Characteristics of heterocyclic amines
What are heterocyclic amines?
Heterocyclic amines (HCAs) are carcinogenic compounds that are formed by cooking high-protein foods at very high temperatures. They should not be confused with the acronym PAH corresponding to polycyclic aromatic hydrocarbons.
For example, grilled or barbecued meats may contain these substances.
Chemically they are compounds of heterocyclic nitrogen with methyl and amino groups. (It is called heterocyclic when at least one atom of the ring is not a carbon, and they are heterocyclic amines because at least one atom of the ring is a nitrogen).
Some examples of AH are MeIQX (methylimidazoquinoline) and IQ (imidazoquinoline), which are found in roasted fish, are metabolized in the liver and transformed into active mutagens.
Risks for the health of heterocyclic amines
The heterocyclic amines are mutagenic, that is, they can produce changes in the DNA and cause cancer mutations in the cells.
Unsaturated fatty acids, such as omega 3 and omega 9, vitamin A and chlorophyll help slow the transformation of biogenic amines into carcinogens in the body. For this reason it is recommended to accompany the food of roasted meats or fish with raw foods rich in vitamin A and chlorophyll (carrots, arugula, lettuce, tomatoes, etc.)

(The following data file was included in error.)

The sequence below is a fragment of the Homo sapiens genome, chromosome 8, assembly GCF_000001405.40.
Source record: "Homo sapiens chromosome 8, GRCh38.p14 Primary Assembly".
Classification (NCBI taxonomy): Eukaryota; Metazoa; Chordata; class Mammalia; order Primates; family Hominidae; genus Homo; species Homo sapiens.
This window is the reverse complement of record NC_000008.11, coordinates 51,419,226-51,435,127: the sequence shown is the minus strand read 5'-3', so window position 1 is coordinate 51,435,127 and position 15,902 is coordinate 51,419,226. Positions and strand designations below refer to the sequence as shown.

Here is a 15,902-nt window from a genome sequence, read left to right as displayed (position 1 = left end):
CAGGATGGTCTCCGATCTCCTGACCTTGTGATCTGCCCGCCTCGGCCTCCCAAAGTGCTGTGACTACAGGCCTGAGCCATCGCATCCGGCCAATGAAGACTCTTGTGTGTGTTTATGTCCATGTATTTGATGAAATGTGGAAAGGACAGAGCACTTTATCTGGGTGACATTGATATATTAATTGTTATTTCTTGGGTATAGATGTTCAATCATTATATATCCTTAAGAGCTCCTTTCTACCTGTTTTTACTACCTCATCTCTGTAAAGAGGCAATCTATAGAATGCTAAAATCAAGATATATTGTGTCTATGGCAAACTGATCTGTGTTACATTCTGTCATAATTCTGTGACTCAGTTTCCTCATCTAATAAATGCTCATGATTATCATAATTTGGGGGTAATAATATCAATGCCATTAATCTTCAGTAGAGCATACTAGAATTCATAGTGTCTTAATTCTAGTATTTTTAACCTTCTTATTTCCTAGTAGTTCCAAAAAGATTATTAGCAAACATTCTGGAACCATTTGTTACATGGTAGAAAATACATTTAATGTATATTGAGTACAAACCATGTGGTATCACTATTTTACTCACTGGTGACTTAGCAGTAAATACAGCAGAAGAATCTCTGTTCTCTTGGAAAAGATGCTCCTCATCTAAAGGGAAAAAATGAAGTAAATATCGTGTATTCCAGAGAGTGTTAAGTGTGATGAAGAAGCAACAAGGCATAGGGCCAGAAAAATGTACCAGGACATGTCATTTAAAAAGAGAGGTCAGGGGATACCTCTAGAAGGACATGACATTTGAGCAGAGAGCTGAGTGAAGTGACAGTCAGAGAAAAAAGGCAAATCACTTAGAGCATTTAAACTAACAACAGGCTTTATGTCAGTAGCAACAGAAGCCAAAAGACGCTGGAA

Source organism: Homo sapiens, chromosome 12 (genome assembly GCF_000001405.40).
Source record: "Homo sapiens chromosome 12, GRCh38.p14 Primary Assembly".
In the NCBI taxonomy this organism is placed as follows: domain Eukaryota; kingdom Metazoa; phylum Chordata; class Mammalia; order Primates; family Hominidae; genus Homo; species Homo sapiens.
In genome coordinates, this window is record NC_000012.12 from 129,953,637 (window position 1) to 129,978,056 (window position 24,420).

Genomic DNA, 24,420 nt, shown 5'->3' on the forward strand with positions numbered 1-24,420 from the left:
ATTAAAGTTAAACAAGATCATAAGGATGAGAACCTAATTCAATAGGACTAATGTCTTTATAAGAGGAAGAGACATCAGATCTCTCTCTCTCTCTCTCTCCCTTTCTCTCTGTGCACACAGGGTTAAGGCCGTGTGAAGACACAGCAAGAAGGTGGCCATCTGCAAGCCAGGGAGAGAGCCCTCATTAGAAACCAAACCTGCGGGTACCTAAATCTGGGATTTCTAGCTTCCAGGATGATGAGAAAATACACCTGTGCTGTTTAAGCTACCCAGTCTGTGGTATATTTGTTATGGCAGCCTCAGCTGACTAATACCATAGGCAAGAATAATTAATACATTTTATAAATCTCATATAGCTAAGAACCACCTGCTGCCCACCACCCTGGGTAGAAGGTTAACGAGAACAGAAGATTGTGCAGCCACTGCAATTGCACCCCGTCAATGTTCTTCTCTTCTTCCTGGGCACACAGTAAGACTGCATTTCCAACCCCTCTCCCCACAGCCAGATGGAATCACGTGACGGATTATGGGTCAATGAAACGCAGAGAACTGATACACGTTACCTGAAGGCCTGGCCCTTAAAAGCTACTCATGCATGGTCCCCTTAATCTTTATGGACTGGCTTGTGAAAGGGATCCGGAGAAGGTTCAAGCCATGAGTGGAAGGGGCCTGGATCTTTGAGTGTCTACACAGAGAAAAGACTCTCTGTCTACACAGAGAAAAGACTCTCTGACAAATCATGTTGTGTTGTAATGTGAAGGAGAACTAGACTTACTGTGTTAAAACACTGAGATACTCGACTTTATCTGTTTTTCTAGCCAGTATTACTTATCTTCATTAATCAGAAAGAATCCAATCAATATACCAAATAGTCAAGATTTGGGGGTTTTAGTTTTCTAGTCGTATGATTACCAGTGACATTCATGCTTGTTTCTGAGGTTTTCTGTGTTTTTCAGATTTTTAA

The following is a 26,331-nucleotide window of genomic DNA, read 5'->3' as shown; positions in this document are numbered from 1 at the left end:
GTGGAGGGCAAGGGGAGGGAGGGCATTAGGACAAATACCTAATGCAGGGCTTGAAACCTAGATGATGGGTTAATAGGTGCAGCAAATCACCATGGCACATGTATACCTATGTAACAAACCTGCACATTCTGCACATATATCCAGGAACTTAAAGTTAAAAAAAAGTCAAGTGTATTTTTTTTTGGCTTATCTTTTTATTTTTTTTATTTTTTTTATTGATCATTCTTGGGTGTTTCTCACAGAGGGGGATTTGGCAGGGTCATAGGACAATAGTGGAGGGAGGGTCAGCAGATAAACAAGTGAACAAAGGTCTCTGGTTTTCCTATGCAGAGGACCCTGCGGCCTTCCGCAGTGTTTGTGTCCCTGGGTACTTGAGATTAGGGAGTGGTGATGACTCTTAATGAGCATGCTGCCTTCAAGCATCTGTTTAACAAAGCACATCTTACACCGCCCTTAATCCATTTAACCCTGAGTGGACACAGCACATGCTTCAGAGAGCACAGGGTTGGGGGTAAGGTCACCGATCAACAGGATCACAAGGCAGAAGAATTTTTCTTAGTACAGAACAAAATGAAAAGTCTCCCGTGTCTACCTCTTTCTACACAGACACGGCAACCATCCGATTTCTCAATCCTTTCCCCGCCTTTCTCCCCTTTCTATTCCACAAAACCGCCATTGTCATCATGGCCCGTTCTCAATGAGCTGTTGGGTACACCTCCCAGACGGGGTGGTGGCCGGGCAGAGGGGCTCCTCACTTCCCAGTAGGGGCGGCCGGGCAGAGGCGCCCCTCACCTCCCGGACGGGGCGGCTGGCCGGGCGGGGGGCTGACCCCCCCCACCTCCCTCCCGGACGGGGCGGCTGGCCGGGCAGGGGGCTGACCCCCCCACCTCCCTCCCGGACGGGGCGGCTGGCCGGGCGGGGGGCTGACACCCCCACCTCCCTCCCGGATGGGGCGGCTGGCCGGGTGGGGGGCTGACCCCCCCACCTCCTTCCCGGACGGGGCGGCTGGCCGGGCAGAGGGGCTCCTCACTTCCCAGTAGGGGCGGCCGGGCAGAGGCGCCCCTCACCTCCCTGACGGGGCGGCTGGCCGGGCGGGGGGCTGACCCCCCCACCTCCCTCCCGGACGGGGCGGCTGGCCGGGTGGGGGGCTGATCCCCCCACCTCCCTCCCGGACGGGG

Sources of heterocyclic amines
They are formed in foods rich in proteins, such as meat, fish or shellfish, but only when they are cooked at high temperatures. Therefore, the dietary sources are:
* Meat, fish or shellfish cooked:
How to diminish the formation of heterocyclic amines
The more temperature and time of exposure, the greater the formation of these substances.
The number of heterocyclic amines is multiplied when we roast in the oven or cook at temperatures above 180ºC.
Cooking the food for a long time favors the formation of heterocyclic amines. Cooking small pieces shortens the cooking time.
- Usually foods cooked at high temperatures should not be consumed. We must promote raw, steamed, boiled and papillote foods.
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